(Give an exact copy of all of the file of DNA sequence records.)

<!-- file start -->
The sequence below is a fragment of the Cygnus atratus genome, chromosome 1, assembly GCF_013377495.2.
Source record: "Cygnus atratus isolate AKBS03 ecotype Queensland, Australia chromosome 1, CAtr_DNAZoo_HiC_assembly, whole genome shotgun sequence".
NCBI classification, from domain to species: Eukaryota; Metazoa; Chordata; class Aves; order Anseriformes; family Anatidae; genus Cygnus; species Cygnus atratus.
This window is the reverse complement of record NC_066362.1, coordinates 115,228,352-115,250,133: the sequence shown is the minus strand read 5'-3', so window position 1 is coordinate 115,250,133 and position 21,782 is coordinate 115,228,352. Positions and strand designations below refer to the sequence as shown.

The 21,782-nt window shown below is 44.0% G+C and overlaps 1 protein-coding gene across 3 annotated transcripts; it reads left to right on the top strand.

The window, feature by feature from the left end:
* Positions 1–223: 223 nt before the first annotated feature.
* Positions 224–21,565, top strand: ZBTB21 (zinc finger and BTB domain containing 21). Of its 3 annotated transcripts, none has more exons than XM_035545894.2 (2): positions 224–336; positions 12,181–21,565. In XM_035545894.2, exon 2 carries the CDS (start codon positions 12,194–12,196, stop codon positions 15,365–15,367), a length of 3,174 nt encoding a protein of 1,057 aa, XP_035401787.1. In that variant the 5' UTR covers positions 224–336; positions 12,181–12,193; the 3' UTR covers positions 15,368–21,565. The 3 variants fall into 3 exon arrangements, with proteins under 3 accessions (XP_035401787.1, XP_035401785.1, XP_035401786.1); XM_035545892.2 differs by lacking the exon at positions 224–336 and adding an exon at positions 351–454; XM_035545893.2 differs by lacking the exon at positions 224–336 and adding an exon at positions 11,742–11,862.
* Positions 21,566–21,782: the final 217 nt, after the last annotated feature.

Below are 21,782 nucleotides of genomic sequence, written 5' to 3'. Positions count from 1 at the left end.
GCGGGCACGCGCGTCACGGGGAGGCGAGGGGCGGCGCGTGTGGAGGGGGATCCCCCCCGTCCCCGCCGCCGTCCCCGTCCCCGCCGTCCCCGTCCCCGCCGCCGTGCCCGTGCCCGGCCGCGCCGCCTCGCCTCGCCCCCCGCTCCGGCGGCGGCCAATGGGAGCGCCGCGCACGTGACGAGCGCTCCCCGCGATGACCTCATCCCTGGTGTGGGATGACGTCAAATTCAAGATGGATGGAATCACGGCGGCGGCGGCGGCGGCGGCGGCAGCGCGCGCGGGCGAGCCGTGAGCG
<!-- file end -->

The sequence below is a fragment of the Cygnus atratus genome, chromosome 1, assembly GCF_013377495.2.
Source record: "Cygnus atratus isolate AKBS03 ecotype Queensland, Australia chromosome 1, CAtr_DNAZoo_HiC_assembly, whole genome shotgun sequence".
NCBI classification, from domain to species: Eukaryota; Metazoa; Chordata; class Aves; order Anseriformes; family Anatidae; genus Cygnus; species Cygnus atratus.
This window is the reverse complement of record NC_066362.1, coordinates 115,228,352-115,250,133: the sequence shown is the minus strand read 5'-3', so window position 1 is coordinate 115,250,133 and position 21,782 is coordinate 115,228,352. Positions and strand designations below refer to the sequence as shown.

The 21,782-nt window shown below is 44.0% G+C and overlaps 1 protein-coding gene across 3 annotated transcripts; it reads left to right on the top strand.

The window, feature by feature from the left end:
* Positions 1–223: 223 nt before the first annotated feature.
* Positions 224–21,565, top strand: ZBTB21 (zinc finger and BTB domain containing 21). Of its 3 annotated transcripts, none has more exons than XM_035545894.2 (2): positions 224–336; positions 12,181–21,565. In XM_035545894.2, exon 2 carries the CDS (start codon positions 12,194–12,196, stop codon positions 15,365–15,367), a length of 3,174 nt encoding a protein of 1,057 aa, XP_035401787.1. In that variant the 5' UTR covers positions 224–336; positions 12,181–12,193; the 3' UTR covers positions 15,368–21,565. The 3 variants fall into 3 exon arrangements, with proteins under 3 accessions (XP_035401787.1, XP_035401785.1, XP_035401786.1); XM_035545892.2 differs by lacking the exon at positions 224–336 and adding an exon at positions 351–454; XM_035545893.2 differs by lacking the exon at positions 224–336 and adding an exon at positions 11,742–11,862.
* Positions 21,566–21,782: the final 217 nt, after the last annotated feature.

Below are 21,782 nucleotides of genomic sequence, written 5' to 3'. Positions count from 1 at the left end.
GCGGGCACGCGCGTCACGGGGAGGCGAGGGGCGGCGCGTGTGGAGGGGGATCCCCCCCGTCCCCGCCGCCGTCCCCGTCCCCGCCGTCCCCGTCCCCGCCGCCGTGCCCGTGCCCGGCCGCGCCGCCTCGCCTCGCCCCCCGCTCCGGCGGCGGCCAATGGGAGCGCCGCGCACGTGACGAGCGCTCCCCGCGATGACCTCATCCCTGGTGTGGGATGACGTCAAATTCAAGATGGATGGAATCACGGCGGCGGCGGCGGCGGCGGCGGCAGCGCGCGCGGGCGAGCCGTGAGCG